I wanted to write a blog post about elections and election posters without resorting to mentioning Trump and some recently leaked video about what Amy Schumer calls ‘lady parts’. (Well, I think both Trump and Ms. Schumer are more precise, but I’m a little old fashioned … still…) And today, October 16, 2016, just a few days after Bob Dylan was awarded a Nobel Prize in Literature (?!), I happened to find this great –Milton Glaser/Dylan-inspired Bernie Sanders 2016 poster. Poster Karma!
Many articles, books and blogs have discussed the power of persuasion that political posters have – and have always had – on public opinion. Here at L’Affichiste when we show posters by Alphonse Willette, we mention that he was often referred to as one of France’s secret weapons in the propaganda war that accompanied WWI.
I prefer our Journée du Poilu to the 2016 anti-Clinton poster on the right. For me, a solid propaganda poster needs to have a clear message: Journée du Poilu = home, hearth, romance. I’m not entirely sure what The Teflon Con means…
Great political poster artists have to be able – like all poster artists – to not only grab and keep your attention, but to impart a message that is memorable. Whether it’s the anti-Facism de Gaulle poster (below left) or the WWI Canadian bond poster (below right) each work managed to imprint itself on the viewer’s visual memory (this at a time before leaked videos …)
Certain poster images have become unforgettable talismans of long-forgotten wars fought in far-off lands. As the Imperial War Museum has written about the Remember Belgium poster (bottom right)
“Ellsworth Young was responsible for one of the best-known American posters of the First World War. Taking a title which first appeared in two British recruiting posters, Remember Belgium, the artist uses the alleged atrocities committed by Germans in 1914 to generate sympathy for the Belgians and thereby encourage Americans to invest in war savings. Young did his design in 1918, but little else is known about the artist. The US war loan schemes were very successful, and by the end of the First World War millions of such posters had been produced, many using the Statue of Liberty (which became the Liberty Loan logo, designed by Adolph Treidler) or Uncle Sam as a motif. Such campaigns were even more effective than those launched in Germany (Joseph Pennell’s design of New York in flames, created for the Fourth Liberty Loan, was particularly successful). The message of Young’s Remember Belgium is simple, and its image clear and horrifying. Interesting is the resemblance between the German soldier and Otto Von Bismarck, whose appearance the artist would have known from illustrations. Also interesting is the large amount of plain green background (actually composed of green and blue, with small orange flecks), and the use of diagonals, indicating how effective Ellsworth Young was as a designer.”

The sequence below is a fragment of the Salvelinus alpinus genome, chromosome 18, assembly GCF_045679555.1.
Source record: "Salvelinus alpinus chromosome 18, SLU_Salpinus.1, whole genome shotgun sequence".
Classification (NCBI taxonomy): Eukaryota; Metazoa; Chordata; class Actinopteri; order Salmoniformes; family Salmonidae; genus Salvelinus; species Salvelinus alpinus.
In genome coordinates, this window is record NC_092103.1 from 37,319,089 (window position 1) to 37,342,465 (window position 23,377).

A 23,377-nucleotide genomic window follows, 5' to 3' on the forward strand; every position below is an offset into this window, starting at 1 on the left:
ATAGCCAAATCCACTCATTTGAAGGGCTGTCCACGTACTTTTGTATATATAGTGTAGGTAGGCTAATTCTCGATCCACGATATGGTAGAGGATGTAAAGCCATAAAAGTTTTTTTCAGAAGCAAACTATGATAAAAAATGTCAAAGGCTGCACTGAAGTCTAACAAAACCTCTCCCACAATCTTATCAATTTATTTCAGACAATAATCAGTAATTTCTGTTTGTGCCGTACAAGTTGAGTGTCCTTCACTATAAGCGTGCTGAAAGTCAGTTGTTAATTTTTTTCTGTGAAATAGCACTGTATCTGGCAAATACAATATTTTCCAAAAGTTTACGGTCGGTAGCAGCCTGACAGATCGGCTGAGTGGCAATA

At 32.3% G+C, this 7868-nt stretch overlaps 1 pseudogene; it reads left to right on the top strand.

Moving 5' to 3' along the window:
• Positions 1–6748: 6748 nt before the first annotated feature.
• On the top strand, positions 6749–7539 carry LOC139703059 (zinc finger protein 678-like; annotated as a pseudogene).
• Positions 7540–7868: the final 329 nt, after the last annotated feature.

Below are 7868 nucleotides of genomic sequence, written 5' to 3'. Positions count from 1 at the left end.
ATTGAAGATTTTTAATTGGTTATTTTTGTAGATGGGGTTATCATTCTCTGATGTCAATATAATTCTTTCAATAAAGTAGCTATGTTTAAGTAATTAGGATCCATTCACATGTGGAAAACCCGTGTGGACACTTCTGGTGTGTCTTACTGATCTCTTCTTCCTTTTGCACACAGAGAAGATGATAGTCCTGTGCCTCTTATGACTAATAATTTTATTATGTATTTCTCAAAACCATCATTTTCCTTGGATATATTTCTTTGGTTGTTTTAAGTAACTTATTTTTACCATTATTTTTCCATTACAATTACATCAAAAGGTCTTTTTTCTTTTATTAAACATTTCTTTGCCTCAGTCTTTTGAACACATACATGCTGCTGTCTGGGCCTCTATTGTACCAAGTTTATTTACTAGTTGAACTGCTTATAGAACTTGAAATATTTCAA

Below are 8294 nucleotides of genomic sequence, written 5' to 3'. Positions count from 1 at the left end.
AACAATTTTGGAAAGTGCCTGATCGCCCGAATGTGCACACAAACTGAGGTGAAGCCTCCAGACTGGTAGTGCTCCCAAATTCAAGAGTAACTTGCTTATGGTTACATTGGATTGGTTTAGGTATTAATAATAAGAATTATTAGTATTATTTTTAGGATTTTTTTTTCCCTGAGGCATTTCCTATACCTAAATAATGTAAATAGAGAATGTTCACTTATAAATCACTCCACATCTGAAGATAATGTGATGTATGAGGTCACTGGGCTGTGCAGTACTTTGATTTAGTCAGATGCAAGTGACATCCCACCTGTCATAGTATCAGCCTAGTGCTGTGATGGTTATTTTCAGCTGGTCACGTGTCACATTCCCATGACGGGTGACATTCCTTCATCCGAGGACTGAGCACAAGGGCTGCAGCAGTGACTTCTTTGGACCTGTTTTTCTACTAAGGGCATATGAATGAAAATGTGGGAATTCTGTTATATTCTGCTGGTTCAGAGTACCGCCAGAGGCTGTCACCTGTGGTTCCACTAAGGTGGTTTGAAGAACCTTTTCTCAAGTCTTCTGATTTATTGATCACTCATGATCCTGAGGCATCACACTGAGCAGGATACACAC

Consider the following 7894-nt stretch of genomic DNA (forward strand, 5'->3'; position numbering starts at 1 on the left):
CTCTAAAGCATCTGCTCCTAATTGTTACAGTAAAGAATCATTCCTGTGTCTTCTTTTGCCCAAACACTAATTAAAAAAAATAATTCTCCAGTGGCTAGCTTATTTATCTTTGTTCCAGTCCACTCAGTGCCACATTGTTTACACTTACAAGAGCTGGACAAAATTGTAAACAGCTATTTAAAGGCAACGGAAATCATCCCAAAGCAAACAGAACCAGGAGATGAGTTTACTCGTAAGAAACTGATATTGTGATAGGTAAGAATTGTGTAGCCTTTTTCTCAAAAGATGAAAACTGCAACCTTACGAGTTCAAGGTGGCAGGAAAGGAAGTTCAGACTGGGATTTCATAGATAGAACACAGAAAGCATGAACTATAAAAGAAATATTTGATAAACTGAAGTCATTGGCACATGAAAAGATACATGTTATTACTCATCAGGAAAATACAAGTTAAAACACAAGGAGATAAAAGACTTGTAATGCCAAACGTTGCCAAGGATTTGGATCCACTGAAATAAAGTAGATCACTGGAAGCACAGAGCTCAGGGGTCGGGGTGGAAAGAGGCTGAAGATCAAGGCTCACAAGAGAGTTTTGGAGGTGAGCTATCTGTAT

As for me, I must say that I’ve found watching the US election to be an exhausting and rather unpleasant experience. Or as this Bernie Sanders (pseudo) campaign poster puts it…